Macedonia closes city hall for a day due to COVID-19
The city of Macedonia closed its administrative offices last Friday “due to an unprecedented influx of COVID-19 cases within city hall,” according to a notice posted on the city website by Mayor Nick Molnar.
“This single-day closure will enhance those efforts by allowing for a deep sanitization of all administrative offices and thereby increase the safety of the city’s employees,” according to the notice posted on the city’s website. “In turn, the sanitization will assist in stopping or slowing the spread of COVID-19 within the building and preserve long-term services to residents.”
The building was reopened to staff Monday; city hall has been closed to visitors since mid-March due to the pandemic.
Molnar said he could not comment on how many positive COVID-19 cases there have been reported at the city hall due to HIPAA regulations.
"There was a potential case that would have infected the administrative area," Molnar said. "We hired a company to come in and disinfect the entire administration area.".
On Thursday, Summit County was placed at level 4, or purple, by the Ohio Public Health Advisory System. Several other Ohio counties also were placed at level 4, the highest rating in the system, including Portage, Stark and Medina. According to information from Gov. Mike DeWine's office on Friday, there are 456,963 confirmed and probable cases of COVID-19 reported in the state, and 6,882 confirmed and probable COVID-19 deaths. A total of 28,673 people have been hospitalized throughout the pandemic, including 4,847 admissions to intensive care units.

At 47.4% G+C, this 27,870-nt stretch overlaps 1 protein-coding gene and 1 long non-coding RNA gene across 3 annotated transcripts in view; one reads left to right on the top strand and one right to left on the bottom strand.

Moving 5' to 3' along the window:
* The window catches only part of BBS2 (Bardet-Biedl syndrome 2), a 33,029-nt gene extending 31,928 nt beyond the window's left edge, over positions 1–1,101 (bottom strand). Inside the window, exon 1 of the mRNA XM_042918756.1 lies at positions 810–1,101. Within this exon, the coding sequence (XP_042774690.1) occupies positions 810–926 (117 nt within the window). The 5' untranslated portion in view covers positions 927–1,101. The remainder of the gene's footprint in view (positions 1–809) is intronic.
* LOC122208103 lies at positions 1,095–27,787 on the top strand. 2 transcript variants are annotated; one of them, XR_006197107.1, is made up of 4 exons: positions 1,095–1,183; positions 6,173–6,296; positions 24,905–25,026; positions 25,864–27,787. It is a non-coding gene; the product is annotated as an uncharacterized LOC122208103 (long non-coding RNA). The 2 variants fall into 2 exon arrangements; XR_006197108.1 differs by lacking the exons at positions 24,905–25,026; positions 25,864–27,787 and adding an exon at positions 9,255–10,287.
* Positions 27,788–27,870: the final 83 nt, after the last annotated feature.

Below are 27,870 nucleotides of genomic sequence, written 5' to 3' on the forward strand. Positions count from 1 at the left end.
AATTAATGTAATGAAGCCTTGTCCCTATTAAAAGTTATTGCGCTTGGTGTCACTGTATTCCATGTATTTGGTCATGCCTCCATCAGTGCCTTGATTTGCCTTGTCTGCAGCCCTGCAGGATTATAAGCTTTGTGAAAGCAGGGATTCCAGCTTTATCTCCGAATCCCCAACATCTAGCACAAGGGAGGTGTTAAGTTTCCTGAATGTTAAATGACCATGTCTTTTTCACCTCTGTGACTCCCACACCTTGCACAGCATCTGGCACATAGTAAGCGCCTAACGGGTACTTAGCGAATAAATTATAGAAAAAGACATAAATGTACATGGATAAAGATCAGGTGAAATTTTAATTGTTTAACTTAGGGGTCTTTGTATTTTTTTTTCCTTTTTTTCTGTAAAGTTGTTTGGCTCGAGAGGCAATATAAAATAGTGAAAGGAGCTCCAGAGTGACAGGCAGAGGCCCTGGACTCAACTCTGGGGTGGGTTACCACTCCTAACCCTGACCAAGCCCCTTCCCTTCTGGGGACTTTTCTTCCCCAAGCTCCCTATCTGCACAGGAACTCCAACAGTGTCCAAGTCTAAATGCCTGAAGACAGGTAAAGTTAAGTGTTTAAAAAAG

Molnar said that the city had a plan in place in case the county did reach Level 4, which includes greater social distancing within the city hall, having more people working from home, and isolating the safety forces as much as possible.
In a Dec. 2 Facebook post on the city’s social media, the city’s service department is short staffed.
“Just want to take a moment to thank our service team for their hard work with the snow storm,” the post stated. “We are currently down half, yes, I said half of our team. All hands were on deck including Director [John] Hnottavange, Supervisor ]Stephen] Dzurnak and every other available set of hands.”
Molnar said he could not comment on whether staff was down because of COVID-19 due to HIPAA regulations; however, a Nov. 30 post,on Facebook regarding the city’s preparation for the Dec.1 and 2 snowstorm stated that “COVID-19 has caused us some difficulties.”
Jesse Nehez, Northfield Village mayor, could not be reached for comment. However, according to information from the village, the Northfield Village offices have been closed to the public since mid-March.
Northfield Center Township Hall also has been closed to the public since mid-March, said Helen Humphrys, township administrator.
Meetings also will continue to be conducted virtually, said Richard H. Reville, the chair of the trustees.
“The board will continue to follow Summit County Public Health’s guidelines and urge all residents to stay at home during the county advisory, wear masks when in public and refrain from any unnecessary gatherings or travel,” Reville said.
John Zaccardelli, the chair of the Sagamore Hills township trustees, said the township “will maintain the status quo for the time being.”
“We have been following the guidelines since the very beginning,” Zaccardelli said. “If anything changes, if Summit County Public Health makes changes, we will review it.”
He added that employees at the township hall were separated, and that there was “not a lot of activity at our building right now because of the pandemic, it’s been pretty quiet.”
Reporter April Helms can be reached at firstname.lastname@example.org